Upland farmers will reportedly benefit from improved access to the government’s farming schemes, with increased payment rates and better options under the Countryside Stewardship.
Changes were announced last week by the Secretary of State for Food and Farming, Thérèse Coffey, following direct feedback from the sector. These will help support them as sustainable food producers and custodians.
Following consultations, the government will be:
- Making payment rates in environmental land management schemes equal for both upland and lowland farms where they are carrying out the same actions. This means increased rates for upland farmers in four Countryside Stewardship options
- Reviewing and amending a further seven Countryside Stewardship options make them more accessible to upland farmers
- Improving engagement with upland farmers with focused advice and support to help them access schemes
Prime Minister Rishi Sunak said: “I want to pay tribute to our upland farmers who not only deliver some of our finest produce but also act as the guardians of some of our country’s most iconic landscapes.
“As we work to deliver a fairer, more sustainable farming system outside the EU, we are determined to make sure their interests are at the heart of these efforts. That’s why we’ve set out a range of new support to ensure that they feel the benefits of our new schemes for years to come.”
Secretary of State for Food and Farming Thérèse Coffey said: “The uplands are a hugely important part of our English landscape and heritage and upland farmers are crucial for our rural economy.
“We’ve worked closely with upland farmers from day one, and they’ve told me personally what further support they need, so today we’re further responding to their feedback with increased payments, an improved offer and more engagement to ensure they are at the centre of our schemes.”
The changes will support the delivery of support for every type of farmer in the new schemes. Rewards for low inputs on grasslands in upland areas will increase from £98 per hectare to £151, the same as other sectors. The creation of upland wood pasture will align with lowland farmers at £544 per hectare.
Upland farmers can now:
- Get paid for over 130 relevant actions under the Countryside Stewardship and the Sustainable Farming Inventive from 2024. This will include new moorland and upland peat action, with considerably higher payments for moorlands in good environmental condition
- Extend their Higher Level Stewardship agreements for five years running alongside Countryside Stewardship or SFI agreements, allowing them to get paid for more actions and take advantage of price increases
- Apply for the second round of the Landscape Recovery scheme, which is open to individuals or groups of land managers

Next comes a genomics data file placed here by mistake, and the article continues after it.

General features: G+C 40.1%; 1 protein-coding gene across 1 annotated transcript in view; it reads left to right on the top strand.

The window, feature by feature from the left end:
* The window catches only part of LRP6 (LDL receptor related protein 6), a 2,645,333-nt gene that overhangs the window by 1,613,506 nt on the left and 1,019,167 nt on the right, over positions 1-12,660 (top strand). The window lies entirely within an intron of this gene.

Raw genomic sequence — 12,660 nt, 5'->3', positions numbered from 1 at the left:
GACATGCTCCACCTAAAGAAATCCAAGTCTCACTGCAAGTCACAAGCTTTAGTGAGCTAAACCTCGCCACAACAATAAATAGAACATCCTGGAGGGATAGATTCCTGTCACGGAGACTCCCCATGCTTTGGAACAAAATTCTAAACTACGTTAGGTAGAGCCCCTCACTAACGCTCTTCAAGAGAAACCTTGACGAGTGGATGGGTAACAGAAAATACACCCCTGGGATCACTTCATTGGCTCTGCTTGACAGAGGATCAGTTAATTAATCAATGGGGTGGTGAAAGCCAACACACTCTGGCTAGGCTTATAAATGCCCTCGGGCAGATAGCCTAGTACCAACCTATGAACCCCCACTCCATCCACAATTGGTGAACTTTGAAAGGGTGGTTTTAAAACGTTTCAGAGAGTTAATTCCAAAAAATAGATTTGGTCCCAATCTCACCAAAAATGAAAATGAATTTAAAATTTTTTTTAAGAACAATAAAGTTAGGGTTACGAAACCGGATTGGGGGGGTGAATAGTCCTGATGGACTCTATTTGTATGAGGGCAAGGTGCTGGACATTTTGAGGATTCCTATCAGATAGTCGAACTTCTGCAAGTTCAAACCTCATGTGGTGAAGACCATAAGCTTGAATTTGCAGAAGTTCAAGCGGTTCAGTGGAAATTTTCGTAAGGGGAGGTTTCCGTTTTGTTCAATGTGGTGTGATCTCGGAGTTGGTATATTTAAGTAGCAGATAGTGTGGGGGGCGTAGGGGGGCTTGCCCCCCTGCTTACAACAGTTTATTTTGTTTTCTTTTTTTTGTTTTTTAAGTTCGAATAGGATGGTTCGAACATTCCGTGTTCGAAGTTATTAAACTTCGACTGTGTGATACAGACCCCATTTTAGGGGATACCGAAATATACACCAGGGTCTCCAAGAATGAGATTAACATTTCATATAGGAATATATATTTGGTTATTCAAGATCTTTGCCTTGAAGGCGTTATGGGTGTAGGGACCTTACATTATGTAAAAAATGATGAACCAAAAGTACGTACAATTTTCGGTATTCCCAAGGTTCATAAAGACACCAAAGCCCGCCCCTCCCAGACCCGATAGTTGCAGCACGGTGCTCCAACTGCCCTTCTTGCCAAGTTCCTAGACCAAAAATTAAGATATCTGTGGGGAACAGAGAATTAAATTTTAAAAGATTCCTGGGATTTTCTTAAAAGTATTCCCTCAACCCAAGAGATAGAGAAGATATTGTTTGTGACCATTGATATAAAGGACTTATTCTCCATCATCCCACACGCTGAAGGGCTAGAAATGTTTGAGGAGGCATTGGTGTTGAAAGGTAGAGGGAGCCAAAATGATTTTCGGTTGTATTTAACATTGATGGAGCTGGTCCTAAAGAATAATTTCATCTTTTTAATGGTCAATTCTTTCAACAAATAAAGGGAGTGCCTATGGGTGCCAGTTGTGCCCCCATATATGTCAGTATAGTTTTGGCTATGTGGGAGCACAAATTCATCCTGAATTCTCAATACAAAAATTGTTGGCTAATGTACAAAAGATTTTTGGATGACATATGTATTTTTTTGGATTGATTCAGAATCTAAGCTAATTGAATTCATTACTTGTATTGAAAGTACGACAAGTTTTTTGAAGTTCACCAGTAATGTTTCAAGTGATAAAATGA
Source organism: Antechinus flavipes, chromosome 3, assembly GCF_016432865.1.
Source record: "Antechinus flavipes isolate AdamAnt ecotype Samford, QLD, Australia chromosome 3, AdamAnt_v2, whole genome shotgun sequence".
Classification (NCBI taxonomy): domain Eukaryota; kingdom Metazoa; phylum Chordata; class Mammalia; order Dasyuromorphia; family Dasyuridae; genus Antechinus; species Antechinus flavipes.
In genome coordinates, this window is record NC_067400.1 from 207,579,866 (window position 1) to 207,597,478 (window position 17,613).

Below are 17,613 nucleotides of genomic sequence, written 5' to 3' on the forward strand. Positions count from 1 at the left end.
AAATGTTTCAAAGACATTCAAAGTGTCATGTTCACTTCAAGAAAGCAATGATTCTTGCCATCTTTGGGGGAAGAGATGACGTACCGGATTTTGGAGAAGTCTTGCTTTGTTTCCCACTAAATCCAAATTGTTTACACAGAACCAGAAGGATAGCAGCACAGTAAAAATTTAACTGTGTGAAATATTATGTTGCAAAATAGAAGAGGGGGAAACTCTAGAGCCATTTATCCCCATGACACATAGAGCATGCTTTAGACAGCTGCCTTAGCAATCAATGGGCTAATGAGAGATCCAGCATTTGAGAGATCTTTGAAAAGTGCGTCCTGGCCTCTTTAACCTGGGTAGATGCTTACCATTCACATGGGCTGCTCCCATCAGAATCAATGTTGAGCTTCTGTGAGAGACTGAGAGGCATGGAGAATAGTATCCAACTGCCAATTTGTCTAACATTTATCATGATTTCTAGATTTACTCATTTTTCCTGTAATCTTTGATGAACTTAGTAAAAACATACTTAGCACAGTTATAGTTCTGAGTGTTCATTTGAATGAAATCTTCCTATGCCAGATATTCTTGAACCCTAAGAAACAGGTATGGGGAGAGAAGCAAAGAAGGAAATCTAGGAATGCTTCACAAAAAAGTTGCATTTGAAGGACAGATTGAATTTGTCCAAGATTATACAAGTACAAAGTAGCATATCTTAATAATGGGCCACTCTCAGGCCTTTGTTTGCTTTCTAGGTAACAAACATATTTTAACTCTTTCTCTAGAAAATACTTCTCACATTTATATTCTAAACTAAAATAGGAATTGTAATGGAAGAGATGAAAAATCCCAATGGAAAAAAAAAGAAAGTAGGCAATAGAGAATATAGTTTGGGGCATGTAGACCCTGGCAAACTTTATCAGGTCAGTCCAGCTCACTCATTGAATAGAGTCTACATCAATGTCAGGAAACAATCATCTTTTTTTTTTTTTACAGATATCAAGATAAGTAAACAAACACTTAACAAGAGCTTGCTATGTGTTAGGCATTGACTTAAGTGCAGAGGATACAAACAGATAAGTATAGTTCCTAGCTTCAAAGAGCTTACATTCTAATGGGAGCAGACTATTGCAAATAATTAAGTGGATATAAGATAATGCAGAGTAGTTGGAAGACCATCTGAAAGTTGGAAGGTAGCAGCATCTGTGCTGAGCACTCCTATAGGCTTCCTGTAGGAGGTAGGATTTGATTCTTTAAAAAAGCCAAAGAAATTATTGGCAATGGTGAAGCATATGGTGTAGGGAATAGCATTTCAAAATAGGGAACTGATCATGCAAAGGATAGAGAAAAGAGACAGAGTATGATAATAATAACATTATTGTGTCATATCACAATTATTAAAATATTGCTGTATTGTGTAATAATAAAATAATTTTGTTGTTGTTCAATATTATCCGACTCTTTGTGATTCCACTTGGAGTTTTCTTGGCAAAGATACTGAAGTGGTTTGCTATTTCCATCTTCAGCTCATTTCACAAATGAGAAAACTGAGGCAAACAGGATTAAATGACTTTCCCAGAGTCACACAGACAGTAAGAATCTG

- Apply for upland Wildlife Offers for a range of management options that focus on providing habitats for farm wildlife
- Apply for the Farming in Protected Landscapes programme if they are in an AONB, National Park or the Broads.
- Express an interest in a free vet visit to reduce costs and improve productivity.
NFU welcomes positive changes for upland farmers
The NFU has responded positively to the changes by the government. Vice President David Exwood said: “It is really encouraging to hear the government has listened to our concerns about upland farmers not getting a fair deal under the new ELM schemes. This announcement recognises the role hill farmers play in producing our food and looking after some of our most challenging and iconic farming landscapes.
“We have fought repeatedly for ELMs to be developed in a way that is inclusive and available to every farm business. This announcement for upland farmers means they will receive a huge uplift to the support available under the new schemes which will provide them with the confidence they need to plan for the future.”
NFU uplands forum chair Thomas Binns said: “Today’s announcement, which was delivered exclusively to the NFU uplands forum where the Secretary of State (SoS) Thérèse Coffey joined us this week, is the culmination of more than 18 months of dedicated work by the NFU to ensure upland farmers are valued for the food they produce and the public goods they provide.
“Numerous meetings and farm visits for ministers and the SoS have helped us to demonstrate the public goods upland farmers deliver, in addition to the sustainable food we produce. I thank Defra and the SoS for listening to and acting on our concerns.
“I hope today marks a real turning point in the government’s acknowledgement and understanding of the important role of upland farmers, producing food for the nation in areas which can’t be used for cropping, as well as caring for the countryside, protecting and maintaining important features such as dry-stone walls and hedgerows. It is a positive first step that now allows us to focus on ensuring moorland and common land are equally recognised for their important contribution to upland farming, the environment and rural communities.
“For many upland farming families, it means we are able to go from firefighting and questioning our role in the future of British farming, to having the confidence and viability to make long-term decisions for our businesses. We will now be able to do what we do best; produce high-quality, protein-rich food and manage our most treasured landscapes.”